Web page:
Breeding Your Parakeet
Breeding parakeets requires an infinite amount of time and patience.
There are so many things that can go wrong during the breeding process. The following sections will give you a better understanding of what is needed to breed parakeets from choosing breeding birds to selling your babies. Please read this section carefully before deciding if you want to breed your parakeets.
Breeding parakeets takes a strong commitment. In the beginning you may think it’s easy. The birds lay the eggs, the eggs hatch, and the birds feed the babies. But there are a lot of things to consider. For instance, are you going to let the parents raise the babies and then hand train them or will you hand feed the babies so they will be tame from the beginning? Hand feeding is a full time job.
There are also many problems that can arise that will make it even more time consuming. What happens if the mother doesn’t want to sit on the eggs? What if the baby birds are born deformed or die soon after hatching? You must decide if you want to spend the time it will take to see the parakeets grow up healthy and strong.
Finding a Breeding Pair
Before you begin your venture, you will need to find a suitable breeding pair. Not only must you make sure that your birds are male and female (sometimes it takes DNA analysis before this can be determined) but you must also be aware of genetic mutations and what the babies will look like. If one of your pair has a flaw or two, don’t worry. Just make sure the other bird does not have the same flaws.
Your birds must be healthy and mature. Parakeets can breed as early as a few months old but they really should not until they are ten or twelve months old. Waiting until they are more mature will help ensure that they will sit on the eggs properly and take care of the babies, as they should.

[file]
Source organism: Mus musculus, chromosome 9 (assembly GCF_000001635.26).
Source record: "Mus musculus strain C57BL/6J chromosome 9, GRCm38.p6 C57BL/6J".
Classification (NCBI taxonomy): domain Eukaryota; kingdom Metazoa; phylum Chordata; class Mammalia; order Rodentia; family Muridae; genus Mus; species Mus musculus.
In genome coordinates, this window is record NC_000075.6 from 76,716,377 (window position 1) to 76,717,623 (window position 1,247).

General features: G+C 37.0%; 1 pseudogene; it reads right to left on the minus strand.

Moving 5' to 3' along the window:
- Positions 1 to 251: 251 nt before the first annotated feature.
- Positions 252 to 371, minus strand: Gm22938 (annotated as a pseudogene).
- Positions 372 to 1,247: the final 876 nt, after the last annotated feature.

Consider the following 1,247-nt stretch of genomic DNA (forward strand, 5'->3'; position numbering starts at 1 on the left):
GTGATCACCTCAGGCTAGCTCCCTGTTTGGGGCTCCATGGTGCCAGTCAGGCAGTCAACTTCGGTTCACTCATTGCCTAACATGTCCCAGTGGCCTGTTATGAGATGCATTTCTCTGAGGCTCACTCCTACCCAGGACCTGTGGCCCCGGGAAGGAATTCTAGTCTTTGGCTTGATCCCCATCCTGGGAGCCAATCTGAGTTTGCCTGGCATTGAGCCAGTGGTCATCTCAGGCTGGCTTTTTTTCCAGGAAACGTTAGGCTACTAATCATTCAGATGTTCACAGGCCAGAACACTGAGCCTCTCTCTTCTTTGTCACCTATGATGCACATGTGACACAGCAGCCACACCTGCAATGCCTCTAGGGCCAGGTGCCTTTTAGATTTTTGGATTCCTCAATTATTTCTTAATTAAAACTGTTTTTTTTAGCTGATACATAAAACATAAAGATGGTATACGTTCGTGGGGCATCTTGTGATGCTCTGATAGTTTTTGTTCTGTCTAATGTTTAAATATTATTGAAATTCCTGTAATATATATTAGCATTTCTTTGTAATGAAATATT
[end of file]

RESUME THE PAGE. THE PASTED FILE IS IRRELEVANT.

Before breeding your pair, you will need to have the proper breeding setup. The cage should be at least 18 inches in width, 12 inches in height, and 12 inches long. There will also need to be a nesting box of approximately 6 inches by 6 inches by 10 inches. More than likely, you will want to mount the nesting box on the outside of the cage to save space.
When Does Breeding Occur?
Parakeets will breed at any time of year as long as conditions are favorable. They need 10 to 12 hours of daylight, plenty of water, lots of the proper foods, and a good nesting area. Provide some type of material in the nesting box such as shredded paper or large pine shavings so the eggs won’t roll around. Allow the birds to make changes to the nesting area as they see fit.
It might be a good idea to keep the nesting box closed until the pair has mated a couple of times so the female won’t get overly excited and start laying eggs before they have been fertilized.
Laying and Incubation
Approximately 7-10 days after the male and female mate, the female will begin laying eggs. The clutch will normally have three to five eggs. The eggs will be laid one every other day. Don’t hesitate to check the nest box frequently. You will want to mark the eggs as they are laid so you can keep track of which egg came first and which egg will hatch first. A good way to do this is to use a felt tip pen and mark the first egg with one dot, the second egg with two dots, and so on. The eggs will hatch about 18 days later. Provide plenty of food to the parents so they will be able to feed the new babies.
Should You Hand Feed or Allow Parent Feeding?
You can either allow the babies to be fed by the parents or you can hand feed them yourself. Hand feeding allows you to tame the babies from the very beginning. If you choose to let the parents feed the babies, you will need to begin hand training them after they begin to feather.